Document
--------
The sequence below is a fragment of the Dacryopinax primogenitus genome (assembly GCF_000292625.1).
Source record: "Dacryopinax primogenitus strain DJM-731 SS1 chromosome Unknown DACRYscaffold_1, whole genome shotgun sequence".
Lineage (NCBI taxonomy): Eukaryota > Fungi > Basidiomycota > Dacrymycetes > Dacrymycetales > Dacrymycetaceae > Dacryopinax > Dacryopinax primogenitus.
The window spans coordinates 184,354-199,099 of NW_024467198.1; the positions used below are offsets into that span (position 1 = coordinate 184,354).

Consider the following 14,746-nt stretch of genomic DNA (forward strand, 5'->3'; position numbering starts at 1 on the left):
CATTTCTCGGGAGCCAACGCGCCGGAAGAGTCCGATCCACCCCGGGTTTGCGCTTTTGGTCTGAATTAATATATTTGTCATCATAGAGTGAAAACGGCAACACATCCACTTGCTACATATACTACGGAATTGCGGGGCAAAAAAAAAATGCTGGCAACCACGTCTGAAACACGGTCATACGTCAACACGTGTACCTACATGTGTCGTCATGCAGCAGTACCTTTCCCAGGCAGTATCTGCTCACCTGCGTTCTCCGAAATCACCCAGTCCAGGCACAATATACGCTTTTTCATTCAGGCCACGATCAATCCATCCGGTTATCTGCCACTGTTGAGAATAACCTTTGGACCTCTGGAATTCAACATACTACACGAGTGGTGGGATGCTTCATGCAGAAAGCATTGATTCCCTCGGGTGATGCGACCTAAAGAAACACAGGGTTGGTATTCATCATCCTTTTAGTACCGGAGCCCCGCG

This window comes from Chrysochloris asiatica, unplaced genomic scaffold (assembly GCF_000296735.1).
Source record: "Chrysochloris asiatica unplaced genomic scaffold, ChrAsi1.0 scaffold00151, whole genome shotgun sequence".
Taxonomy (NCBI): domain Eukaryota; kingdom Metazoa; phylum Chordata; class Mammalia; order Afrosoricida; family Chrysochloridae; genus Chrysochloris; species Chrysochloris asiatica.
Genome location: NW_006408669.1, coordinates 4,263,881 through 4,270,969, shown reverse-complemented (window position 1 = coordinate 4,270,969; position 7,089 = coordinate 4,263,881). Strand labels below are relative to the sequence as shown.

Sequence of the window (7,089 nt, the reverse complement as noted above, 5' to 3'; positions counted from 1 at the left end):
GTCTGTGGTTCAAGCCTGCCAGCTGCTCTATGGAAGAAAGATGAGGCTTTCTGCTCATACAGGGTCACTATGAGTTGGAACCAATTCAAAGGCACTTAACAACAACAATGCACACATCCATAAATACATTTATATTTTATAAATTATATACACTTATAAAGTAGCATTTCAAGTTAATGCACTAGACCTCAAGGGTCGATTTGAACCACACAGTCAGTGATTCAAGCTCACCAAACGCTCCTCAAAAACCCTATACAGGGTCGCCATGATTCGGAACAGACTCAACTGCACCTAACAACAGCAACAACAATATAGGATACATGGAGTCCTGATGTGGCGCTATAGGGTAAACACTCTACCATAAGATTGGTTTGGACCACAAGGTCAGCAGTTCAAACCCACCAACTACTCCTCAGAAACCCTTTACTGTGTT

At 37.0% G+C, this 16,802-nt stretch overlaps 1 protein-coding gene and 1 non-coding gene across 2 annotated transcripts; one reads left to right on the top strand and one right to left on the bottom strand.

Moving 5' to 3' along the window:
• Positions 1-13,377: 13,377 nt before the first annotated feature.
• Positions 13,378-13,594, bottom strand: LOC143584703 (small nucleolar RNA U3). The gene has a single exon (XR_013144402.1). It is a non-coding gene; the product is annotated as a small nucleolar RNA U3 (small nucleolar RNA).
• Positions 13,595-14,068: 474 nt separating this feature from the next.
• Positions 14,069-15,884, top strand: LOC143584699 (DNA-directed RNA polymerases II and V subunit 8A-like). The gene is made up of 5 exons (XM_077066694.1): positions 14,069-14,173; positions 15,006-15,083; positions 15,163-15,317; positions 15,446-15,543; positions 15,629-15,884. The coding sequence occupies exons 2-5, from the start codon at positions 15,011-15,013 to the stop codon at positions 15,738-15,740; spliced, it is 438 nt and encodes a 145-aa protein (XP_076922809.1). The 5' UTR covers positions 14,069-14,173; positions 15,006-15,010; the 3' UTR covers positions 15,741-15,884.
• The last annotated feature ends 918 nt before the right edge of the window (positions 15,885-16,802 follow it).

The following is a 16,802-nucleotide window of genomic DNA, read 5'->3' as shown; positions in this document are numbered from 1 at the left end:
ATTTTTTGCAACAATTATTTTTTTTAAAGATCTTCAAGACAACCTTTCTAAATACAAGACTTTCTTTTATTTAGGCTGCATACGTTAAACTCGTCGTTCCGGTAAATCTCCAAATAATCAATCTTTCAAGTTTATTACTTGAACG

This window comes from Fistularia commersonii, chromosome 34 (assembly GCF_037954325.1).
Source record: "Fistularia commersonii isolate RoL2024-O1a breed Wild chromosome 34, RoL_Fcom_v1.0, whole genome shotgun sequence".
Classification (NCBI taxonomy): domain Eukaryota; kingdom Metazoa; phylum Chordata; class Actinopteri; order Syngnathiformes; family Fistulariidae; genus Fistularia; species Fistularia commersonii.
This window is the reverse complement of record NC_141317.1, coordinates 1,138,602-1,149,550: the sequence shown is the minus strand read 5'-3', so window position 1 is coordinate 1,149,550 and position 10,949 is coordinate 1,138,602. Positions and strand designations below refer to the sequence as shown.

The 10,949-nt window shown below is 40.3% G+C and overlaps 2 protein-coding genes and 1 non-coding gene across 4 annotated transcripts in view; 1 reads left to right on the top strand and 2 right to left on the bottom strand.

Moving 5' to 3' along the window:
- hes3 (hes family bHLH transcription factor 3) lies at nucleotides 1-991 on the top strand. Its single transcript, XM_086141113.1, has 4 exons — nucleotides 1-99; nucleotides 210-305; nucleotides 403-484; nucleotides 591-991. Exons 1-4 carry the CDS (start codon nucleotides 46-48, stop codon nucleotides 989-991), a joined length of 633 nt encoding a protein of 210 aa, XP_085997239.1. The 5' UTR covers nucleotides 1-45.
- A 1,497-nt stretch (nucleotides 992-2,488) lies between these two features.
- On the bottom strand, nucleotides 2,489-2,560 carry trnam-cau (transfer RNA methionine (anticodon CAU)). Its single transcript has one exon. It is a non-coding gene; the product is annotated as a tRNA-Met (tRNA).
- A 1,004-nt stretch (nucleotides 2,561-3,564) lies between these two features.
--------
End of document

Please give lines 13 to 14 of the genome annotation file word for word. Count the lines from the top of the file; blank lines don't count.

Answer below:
At 37.0% G+C, this 16,802-nt stretch overlaps 1 protein-coding gene and 1 non-coding gene across 2 annotated transcripts; one reads left to right on the top strand and one right to left on the bottom strand.

Moving 5' to 3' along the window: